What Is Bankruptcy?
Bankruptcy is a legal process that can provide you relief from unsecured creditors. When you file for bankruptcy, you surrender everything you own to a trustee in bankruptcy. In return, all your unsecured debts are discharged and you get a chance to start a new life.

How Do I Declare Bankruptcy?
A bankruptcy can be filed through a trustee in bankruptcy. A trustee in bankruptcy is a licensed individual to administer the bankruptcy process. The Office of the Superintendent of Bankruptcy (OSB) licenses and regulates trustees.

What Happens To My Debts When I Declare Bankruptcy?
Bankruptcy discharges you from unsecured debts. However, there are some debts that stay.

What Unsecured Debts Go Away?
Here are some examples:

– Payday Loans
– Credit Card Balances
– Unsecured Line of Credits
– Unsecured Personal Loans
– Unpaid Utility Bills
– Retail Store Credit Card Balances

What Debts Are Not Discharged?
Here are some debts that are not discharged:

Alimony Payments and Child Support
Student Loans (various rules and regulations apply, consult a bankruptcy trustee for more info)
Fines and Most Court Ordered Restitution Payments
Certain Government Overpayments
Debts That Arose as A Result of Fraud or Theft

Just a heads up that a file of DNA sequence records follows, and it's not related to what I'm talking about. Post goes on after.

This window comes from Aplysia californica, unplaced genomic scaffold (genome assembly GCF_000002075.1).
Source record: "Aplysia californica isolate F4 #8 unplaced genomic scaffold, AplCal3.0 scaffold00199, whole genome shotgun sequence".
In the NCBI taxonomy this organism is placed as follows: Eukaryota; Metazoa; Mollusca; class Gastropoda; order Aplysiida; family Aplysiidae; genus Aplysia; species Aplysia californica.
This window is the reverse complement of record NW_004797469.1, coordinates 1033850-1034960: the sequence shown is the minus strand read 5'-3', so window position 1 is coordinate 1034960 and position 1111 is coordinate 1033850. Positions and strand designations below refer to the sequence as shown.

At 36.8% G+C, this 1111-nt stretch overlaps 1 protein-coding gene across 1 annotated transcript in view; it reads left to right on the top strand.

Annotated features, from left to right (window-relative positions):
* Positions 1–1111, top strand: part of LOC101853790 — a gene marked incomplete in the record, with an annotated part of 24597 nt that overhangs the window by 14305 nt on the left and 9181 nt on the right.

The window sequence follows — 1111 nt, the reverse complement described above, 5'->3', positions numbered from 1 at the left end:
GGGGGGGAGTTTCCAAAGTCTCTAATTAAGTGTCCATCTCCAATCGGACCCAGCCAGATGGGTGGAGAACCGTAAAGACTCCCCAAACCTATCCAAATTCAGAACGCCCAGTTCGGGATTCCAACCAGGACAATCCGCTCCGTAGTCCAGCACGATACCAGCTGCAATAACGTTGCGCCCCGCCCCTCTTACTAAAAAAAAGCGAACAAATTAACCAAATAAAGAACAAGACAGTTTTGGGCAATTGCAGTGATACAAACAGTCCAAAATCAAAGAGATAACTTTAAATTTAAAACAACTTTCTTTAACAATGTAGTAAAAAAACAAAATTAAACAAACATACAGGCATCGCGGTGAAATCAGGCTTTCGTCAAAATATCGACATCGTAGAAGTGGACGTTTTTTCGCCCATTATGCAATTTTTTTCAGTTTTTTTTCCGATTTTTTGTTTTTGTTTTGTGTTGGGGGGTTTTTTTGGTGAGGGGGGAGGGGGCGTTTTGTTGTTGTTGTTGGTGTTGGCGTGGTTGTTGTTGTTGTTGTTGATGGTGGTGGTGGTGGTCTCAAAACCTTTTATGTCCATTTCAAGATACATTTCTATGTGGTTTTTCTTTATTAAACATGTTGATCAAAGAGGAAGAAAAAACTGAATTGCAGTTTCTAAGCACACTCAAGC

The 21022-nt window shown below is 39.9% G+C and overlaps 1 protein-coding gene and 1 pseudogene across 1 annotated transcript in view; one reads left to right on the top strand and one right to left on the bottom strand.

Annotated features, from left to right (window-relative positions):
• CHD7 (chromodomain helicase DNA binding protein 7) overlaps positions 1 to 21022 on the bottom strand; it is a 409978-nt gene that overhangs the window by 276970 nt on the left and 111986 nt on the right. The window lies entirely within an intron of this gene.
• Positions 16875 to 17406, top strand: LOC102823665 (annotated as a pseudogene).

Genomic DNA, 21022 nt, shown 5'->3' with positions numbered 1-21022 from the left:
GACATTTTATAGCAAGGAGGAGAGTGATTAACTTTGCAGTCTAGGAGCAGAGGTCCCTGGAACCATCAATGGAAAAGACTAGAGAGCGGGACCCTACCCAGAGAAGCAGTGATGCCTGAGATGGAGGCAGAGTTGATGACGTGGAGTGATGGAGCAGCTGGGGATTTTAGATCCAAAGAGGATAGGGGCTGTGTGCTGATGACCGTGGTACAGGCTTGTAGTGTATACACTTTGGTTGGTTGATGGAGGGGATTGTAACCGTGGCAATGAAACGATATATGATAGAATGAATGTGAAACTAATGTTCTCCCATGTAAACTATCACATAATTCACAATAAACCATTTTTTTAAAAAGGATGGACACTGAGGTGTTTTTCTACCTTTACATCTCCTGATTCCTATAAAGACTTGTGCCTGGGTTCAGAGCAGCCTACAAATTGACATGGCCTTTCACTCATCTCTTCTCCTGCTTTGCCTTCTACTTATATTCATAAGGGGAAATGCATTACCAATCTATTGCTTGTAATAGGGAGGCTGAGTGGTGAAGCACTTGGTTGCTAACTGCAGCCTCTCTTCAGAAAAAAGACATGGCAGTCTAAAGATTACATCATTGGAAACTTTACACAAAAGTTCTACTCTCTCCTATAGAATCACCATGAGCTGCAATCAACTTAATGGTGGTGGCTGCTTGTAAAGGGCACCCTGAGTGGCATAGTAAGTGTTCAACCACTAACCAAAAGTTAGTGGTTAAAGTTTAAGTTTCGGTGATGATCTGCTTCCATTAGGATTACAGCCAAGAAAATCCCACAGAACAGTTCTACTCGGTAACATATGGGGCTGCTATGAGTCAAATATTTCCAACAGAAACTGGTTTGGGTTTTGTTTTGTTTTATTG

Please note that whether or not a debt is discharged can be complicated. Rules can change anytime as a result of court rulings. Also, The Court has the right to refuse a discharge. Consult a bankruptcy trustee for more information.

What Happens To My Secured Debts?
Secured debts, debts secured by properties or assets, such as mortgages and car loans, are not discharged.

How Long Bankruptcy Lasts In Canada?
In general, your bankruptcy ends when you receive a discharge. Discharge cancels your debts, and it could take minimum nine months to get a discharge. However, bankruptcy court can order to extend your bankruptcy under certain circumstances.

How Long Bankruptcy Stays On My credit Report?
It depends on various factors. In general, it will remain on your credit report for six years. A second bankruptcy will remain on your credit report up to 14 years.

What Can I Keep In Bankruptcy?
You will be able to keep some assets. These are called “Bankruptcy Exemptions.” Bankruptcy is governed by federal law, but The Bankruptcy Exemptions (what you can keep) is legislated by the provinces and territories. In Ontario, you can keep the following:

– Clothing, jewelry etc up to a value of $5,650.00
– Household goods up to a value of $11,300.00
– Tools you use to earn your living up to a value of $11,300.00
– Motor Vehicle up to a value of $5,650.00

Check with your own province or a bankruptcy trustee to find out what you can keep in your province.

Does My Bankruptcy Affect My Spouse?
Contrary to popular belief, it does not affect your spouse. You are responsible for your own debts; your spouse is responsible for her/his debts. However, if your spouse co-signed for a loan or joint on your accounts, she/he may be affected. These issues can be complicated. Consult a bankruptcy trustee for further clarification.

Bonus Question

What Happens To My House When I File For Bankruptcy